How do I copy recursively a directory within the list at my-files-to-copy.txt?

cd my/source/dir
cpio --create < my-files-to-copy.txt | (cd my/dest/dir && cpio --extract)
src/my-app/ # a directory with it's own child tree I want to recursively copy
  • 1
    cpio doesn't seem to support recursive copying like you want it to. Would you be able to use any of pax, tar, cp, rsync instead?
    – Kusalananda
    Commented Nov 11, 2018 at 10:24
  • cpio supports such a copy but with limited meta data support, see man page:schillix.sourceforge.net/man/man1/cpio.1.html - check the pass mode section. cpio however neither has a --create nor a --extract option. So how did you come to your question?
    – schily
    Commented Nov 11, 2018 at 10:38
  • @schily They are using GNU cpio which does have those options. --create is an alias for -o and --extract is an alias for -i.
    – Kusalananda
    Commented Nov 11, 2018 at 11:37
  • The pure existence of those non standard aliases to standard options can be seen that the related GNU tools are trying to create a vendor lock in. So these aliases are not helpful. On the other side, it is easy to write documentation that marks non-standard features...
    – schily
    Commented Nov 11, 2018 at 11:59
  • @schily cpio is not a standard utility anymore.
    – Kusalananda
    Commented Nov 11, 2018 at 13:43

2 Answers 2


I'm afraid cpio can't really do this, unless you do some extra scripting to detect the directory pathname and walk through it to extract the pathnames of all files below it, as a way of "pre-processing" your list file.

It would be far easier to use another tool, such as rsync (note the extra -r after --files-from!):

rsync -a --files-from=my-files-to-copy.txt -r my/source/dir my/dest/dir

... or pax (a standard utility):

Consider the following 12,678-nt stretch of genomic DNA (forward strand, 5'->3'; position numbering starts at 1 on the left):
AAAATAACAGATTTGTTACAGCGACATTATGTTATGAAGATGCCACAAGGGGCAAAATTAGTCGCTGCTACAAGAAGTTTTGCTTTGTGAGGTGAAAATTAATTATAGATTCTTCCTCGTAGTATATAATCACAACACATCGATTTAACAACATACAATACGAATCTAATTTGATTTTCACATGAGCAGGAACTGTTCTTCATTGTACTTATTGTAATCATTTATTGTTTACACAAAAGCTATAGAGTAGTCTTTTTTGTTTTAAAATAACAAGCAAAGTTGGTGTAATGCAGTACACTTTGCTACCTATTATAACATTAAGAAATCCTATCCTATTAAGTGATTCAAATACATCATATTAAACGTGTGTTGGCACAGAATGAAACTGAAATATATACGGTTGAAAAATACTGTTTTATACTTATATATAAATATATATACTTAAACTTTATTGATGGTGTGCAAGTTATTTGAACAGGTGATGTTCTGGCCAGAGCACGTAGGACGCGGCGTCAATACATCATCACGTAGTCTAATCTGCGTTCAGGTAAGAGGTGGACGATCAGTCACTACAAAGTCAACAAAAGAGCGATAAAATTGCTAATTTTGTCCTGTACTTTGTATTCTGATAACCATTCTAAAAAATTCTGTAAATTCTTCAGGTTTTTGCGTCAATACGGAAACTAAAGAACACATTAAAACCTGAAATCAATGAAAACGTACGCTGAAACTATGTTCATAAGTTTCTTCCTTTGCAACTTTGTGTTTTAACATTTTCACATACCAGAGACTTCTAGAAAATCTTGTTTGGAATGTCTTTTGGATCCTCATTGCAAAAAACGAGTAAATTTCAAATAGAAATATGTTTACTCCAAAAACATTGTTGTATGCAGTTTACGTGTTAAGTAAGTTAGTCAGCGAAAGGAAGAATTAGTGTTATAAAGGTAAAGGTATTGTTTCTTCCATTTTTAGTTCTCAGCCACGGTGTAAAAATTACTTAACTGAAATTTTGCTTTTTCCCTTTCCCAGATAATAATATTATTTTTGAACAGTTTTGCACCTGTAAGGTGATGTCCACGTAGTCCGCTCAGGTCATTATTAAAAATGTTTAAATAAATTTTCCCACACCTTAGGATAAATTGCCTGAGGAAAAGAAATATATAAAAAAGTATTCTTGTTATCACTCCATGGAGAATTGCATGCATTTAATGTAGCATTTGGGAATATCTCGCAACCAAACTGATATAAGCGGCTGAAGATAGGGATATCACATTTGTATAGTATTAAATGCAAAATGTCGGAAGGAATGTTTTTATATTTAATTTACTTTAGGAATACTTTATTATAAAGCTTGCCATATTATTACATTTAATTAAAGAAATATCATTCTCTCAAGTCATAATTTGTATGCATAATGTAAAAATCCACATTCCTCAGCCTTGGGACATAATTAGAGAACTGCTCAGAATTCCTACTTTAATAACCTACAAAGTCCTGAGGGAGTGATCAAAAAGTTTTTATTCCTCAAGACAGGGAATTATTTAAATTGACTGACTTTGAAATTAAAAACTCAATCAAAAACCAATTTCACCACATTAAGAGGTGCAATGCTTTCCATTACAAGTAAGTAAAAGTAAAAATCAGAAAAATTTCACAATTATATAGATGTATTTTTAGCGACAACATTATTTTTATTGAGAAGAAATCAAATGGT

( cd my/source/dir && pax -w ) <my-files-to-copy.txt |
( cd my/dest/dir   && pax -r )

... or with pax if you can give an absolute path to the destination directory:

( cd my/source/dir && pax -rw /my/dest/dir ) <my-files-to-copy.txt

... or BSD tar (use -T or --files-from= instead of -I with GNU tar):

tar -c -f - -C my/source/dir -I my-files-to-copy.txt |
tar -x -f - -C my/dest/dir

This is all assuming that my-files-to-copy.txt lives in the current directory and that this directory might be different from the my/source/dir directory.

  • Why didn't you read the cpio man page?
    – schily
    Commented Nov 11, 2018 at 14:40
  • @schily Why don't you say what you are referring to?
    – Kusalananda
    Commented Nov 11, 2018 at 14:45
  • Long before you created your answer, I pointed to the cpio man page and the exact part of the man page that contains the sample code to explan how cpio is used to copy files.
    – schily
    Commented Nov 11, 2018 at 14:54
  • @schily I saw that and I read your manual. It doesn't provide a convenient way of reading the list of files from a supplied text file though.
    – Kusalananda
    Commented Nov 11, 2018 at 14:56
  • This is what you claim, my answer verifies that you are mistaken.
    – schily
    Commented Nov 11, 2018 at 16:03

As mentioned before in the comments, cpio supports what you like. Use e.g.:

find src/main.js src/routes/index.js src/my-app/ | cpio -pdm my/dest/dir

The pitfall of this method is that you need to run two processes in a way that does not speed up things since find needs to stat(2) all files and cpio also needs to stat(2) all file some time later and cpio only uses a single process to do the actual copy.

...or you could do it the most efficient way using my own tool, star (the oldest free tar implementation):

star -copy -p -find src/main.js src/routes/index.js src/my-app/ my/dest/dir

This is efficient because star uses libfind in the star process, only needs to call stat(2) once per file and forks a second process that creates the new files concurrently to the main star process that reads the files.

In order to avoid a slow down from this method, both star processes share the file content and file meta data via shared memory.

BTW: you may of course replace the list of files from my examples by something like:

` cat my-file-list.txt ` 
  • Note that using cat my-file-list.txt will break when any of the file names contains whitespace or other special characters.
    – n.st
    Commented Nov 29, 2018 at 13:36
  • Thisis why star contains a builtin find since 15 years...
    – schily
    Commented Jul 20, 2020 at 12:09

You must log in to answer this question.

Not the answer you're looking for? Browse other questions tagged .